Trying to understand this is in a high school level.

I understand that the how $\frac {\Sigma|x-\bar x|}{n}$ calculates the mean of the distances of each score to the mean.

I use this idea to map out how standard deviation works, but how does the formula $\sqrt\frac {\Sigma(x-\bar x)^2}{n}$ actually map out the percentages in the normal distribution? ie. 68%, 95%, 99.7%??

Also is it possible to prove this?

  • $\begingroup$ The first formula is a mean deviation. What do you mean by map out the percentages for the Normal distribution? $\endgroup$
    – Karl
    Aug 29, 2015 at 16:44
  • $\begingroup$ So the standard deviation = $\sigma$ and between -$\sigma$ and $\sigma$ lies approx 68% of the scores. How is this calculated? So I guess another question would be: If the mean deviation is $\mu$ what percentages of scores will be between -$\mu$ and $\mu$? And how is this calculated? $\endgroup$
    – MissC
    Aug 30, 2015 at 2:41
  • $\begingroup$ You'd integrate the Normal probability density funtionbetween $0$ and $\sigma$ or $\mu$ then appeal to symmetry. Unfortunately this is nasty work and numerical approximation s are required. math.stackexchange.com/questions/145087/… @robjohn nicely explain s a few methods $\endgroup$
    – Karl
    Aug 30, 2015 at 9:42

2 Answers 2


Suppose you have a Normal distribution $X \sim N(\mu ,\sigma^2)$ we can transform the random variable into a standard Normal distribution using $Z=\frac{X-\mu}{\sigma}$. This is done so that we have $Z \sim N(0,1)$ which is easier to work with.

The cumulative distribution function of the standard Normal distribution is given by: $$\Phi (z)=\frac{1}{\sqrt{2 \pi}} \int_{-\infty}^ze^{-(1/2)t^2}dt$$

Given $z>0$ and using symmetry ($p(Z\le 0)=0.5$) this is the same as: $$\Phi (z)=\frac{1}{2}+\frac{1}{\sqrt{2 \pi}}\int_{0}^ze^{-(1/2)t^2}dt$$

As mentioned in the comments the integral isn't nice but one method would be to use integration by parts. This will result in an approximation but that may be all that's required. I will perform a few calculations to illustrate: $$\int_{0}^ze^{-(1/2)t^2}dt=\left[te^{-(1/2)t^2}\right]_0^z-\int_0^z -t^2e^{-(1/2)t^2}dt\\\int_{0}^ze^{-(1/2)t^2}dt=\left[te^{-(1/2)t^2}\right]_0^z+\int_0^z t^2e^{-(1/2)t^2}dt\\ \int_{0}^ze^{-(1/2)t^2}dt=ze^{-(1/2)z^2}+\int_0^z t^2e^{-(1/2)t^2}dt$$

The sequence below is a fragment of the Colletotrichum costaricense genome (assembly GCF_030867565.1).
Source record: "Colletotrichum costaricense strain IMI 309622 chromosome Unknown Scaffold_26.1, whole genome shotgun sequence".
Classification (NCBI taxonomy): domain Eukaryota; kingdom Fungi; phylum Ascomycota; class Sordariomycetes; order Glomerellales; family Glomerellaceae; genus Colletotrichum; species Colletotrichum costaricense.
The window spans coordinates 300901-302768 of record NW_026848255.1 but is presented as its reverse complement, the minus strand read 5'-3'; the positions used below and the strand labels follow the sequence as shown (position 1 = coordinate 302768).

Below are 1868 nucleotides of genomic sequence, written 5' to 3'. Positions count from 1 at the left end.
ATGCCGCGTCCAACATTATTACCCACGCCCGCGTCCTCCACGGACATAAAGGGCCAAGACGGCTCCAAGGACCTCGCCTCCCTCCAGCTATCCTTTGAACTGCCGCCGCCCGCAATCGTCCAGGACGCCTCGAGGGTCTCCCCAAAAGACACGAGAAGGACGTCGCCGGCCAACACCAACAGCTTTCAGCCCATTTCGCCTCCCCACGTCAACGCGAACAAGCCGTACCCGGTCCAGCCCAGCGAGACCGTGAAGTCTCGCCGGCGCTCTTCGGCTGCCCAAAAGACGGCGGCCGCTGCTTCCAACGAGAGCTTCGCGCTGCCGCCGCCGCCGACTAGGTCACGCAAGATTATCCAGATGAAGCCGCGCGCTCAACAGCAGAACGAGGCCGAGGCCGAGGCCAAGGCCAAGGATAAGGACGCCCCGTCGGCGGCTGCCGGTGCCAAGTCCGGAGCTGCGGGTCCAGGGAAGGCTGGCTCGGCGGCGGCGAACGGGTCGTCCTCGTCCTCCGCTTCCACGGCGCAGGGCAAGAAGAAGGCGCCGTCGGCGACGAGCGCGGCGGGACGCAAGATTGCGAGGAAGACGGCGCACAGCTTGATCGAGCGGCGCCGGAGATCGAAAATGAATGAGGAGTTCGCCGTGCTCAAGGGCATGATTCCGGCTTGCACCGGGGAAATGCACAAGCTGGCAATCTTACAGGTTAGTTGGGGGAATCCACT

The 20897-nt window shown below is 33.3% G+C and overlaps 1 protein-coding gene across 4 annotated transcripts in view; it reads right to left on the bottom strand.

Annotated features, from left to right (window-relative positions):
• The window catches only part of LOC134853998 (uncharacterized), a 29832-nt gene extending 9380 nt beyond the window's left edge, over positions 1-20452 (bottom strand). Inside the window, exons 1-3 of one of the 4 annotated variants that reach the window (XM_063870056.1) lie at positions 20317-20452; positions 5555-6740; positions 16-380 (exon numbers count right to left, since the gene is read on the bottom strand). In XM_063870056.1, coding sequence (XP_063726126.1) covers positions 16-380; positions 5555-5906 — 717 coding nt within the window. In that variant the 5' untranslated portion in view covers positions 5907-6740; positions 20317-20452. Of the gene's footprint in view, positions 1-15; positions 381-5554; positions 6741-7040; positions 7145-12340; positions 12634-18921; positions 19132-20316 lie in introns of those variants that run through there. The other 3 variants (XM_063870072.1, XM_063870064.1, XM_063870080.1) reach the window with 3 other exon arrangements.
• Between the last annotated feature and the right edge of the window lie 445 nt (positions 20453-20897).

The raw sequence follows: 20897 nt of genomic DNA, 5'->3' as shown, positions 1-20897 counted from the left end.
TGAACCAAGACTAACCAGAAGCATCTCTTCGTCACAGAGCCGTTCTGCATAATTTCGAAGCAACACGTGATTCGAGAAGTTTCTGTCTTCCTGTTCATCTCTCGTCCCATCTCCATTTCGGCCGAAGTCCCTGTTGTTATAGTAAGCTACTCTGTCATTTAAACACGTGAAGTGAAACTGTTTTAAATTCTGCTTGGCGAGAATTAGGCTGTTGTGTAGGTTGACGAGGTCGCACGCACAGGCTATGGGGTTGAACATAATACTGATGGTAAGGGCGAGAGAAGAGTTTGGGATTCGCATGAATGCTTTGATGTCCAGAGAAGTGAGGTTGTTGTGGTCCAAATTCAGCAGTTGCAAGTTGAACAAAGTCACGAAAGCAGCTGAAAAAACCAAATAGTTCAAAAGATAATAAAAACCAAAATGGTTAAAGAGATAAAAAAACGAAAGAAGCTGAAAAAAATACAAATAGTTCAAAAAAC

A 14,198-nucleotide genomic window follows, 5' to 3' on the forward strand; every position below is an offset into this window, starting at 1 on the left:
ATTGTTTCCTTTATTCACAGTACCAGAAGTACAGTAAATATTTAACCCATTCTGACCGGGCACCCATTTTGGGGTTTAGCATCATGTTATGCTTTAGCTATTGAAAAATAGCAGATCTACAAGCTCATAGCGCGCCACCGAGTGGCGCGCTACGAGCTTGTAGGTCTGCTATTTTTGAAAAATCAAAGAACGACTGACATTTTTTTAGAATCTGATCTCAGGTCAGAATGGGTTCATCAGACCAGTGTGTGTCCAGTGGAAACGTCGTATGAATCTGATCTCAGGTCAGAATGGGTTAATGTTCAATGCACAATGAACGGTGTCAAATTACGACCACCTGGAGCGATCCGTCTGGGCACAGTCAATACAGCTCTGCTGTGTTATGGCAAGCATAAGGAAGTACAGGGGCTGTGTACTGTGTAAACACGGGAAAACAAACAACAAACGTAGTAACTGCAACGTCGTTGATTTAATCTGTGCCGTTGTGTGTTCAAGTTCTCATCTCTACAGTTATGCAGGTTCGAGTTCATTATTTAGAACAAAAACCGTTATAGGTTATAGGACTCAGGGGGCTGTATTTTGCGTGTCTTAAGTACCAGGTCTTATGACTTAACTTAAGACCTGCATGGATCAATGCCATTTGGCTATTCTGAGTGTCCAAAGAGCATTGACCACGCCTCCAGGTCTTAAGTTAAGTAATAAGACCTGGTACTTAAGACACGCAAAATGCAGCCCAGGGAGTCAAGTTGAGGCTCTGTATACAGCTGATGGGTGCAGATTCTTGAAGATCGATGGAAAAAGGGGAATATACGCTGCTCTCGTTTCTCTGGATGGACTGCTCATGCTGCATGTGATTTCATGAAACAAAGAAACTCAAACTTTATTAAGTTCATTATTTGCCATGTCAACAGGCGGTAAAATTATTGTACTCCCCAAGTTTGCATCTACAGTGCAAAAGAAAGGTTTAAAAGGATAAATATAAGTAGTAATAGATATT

Now keep repeating the integration by parts process as far as necessary. The next result is $$\int_{0}^ze^{-(1/2)t^2}dt=ze^{-(1/2)z^2}+\frac{z^3}{3}e^{-(1/2)t^2}+\int_0^z \frac{t^4}{3}e^{-(1/2)t^2}dt$$

Having done the integration a few times a pattern emerges which we may utilise $$\int_{0}^ze^{-(1/2)t^2}dt=ze^{-(1/2)z^2}+\frac{z^3}{3}e^{-(1/2)t^2}+\frac{z^5}{15}e^{-(1/2)t^2}+...$$

We may tidy this up by factoring$$\int_{0}^ze^{-(1/2)t^2}dt=e^{-(1/2)z^2}\left(z+\frac{z^3}{3}+\frac{z^5}{15}+...\right)$$

Putting this altogether we have a way to compute the cdf for $z>0$ namely$$\Phi (z)=\frac{1}{2}+\frac{1}{\sqrt{2 \pi}}e^{-(1/2)z^2}\left(z+\frac{z^3}{3}+\frac{z^5}{15}+...\right)$$

Finally if we want the probability that $z$ is within a standard deviation $1$ of the mean $(0)$ we compute $2(\Phi(1)-0.5)$ This leads to $$p(-1<Z<1)\approx 2\times 0.338759=0.677581$$

We have established the fact that around $\frac{2}{3}$ of the distribution lies within a standard deviation of the mean. The other results you mention could likewise be formulated.

Note I don't claim integrating by parts is the most efficient numerical approximation there will be better more sophisticated methods.

Hope this helps.


The formula doesn't actually have anything specifically to do with the normal distribution (as opposed to any other distribution). It simply yields the standard deviation, a measure of how spread out the values are from their average value (their mean). If the values are distributed according to the normal distribution, then about $68$ percent of the values will be within $1$ standard deviation of the mean, about $95$ percent will be within $2$ standard deviations, and so on.

However, those percentages come not from the formula for standard deviation, but for the formula for the normal distribution:

$$ f_X(x) = \frac{1}{\sigma\sqrt{2\pi}}e^{-\frac{(x-\mu)^2}{2\sigma^2}} $$

If you were to calculate the area under this curve between $-1$ and $1$, you would get approximately $0.68$; between $-2$ and $2$, approximately $0.95$; and so on. If the distribution is not normal, then those proportions will be different. In many cases (as with a bimodal or two-peaked distribution), the standard deviation may even be a misleading measure of the distribution. The standard deviation is merely a tool for characterizing a distribution, and should be applied intelligently.


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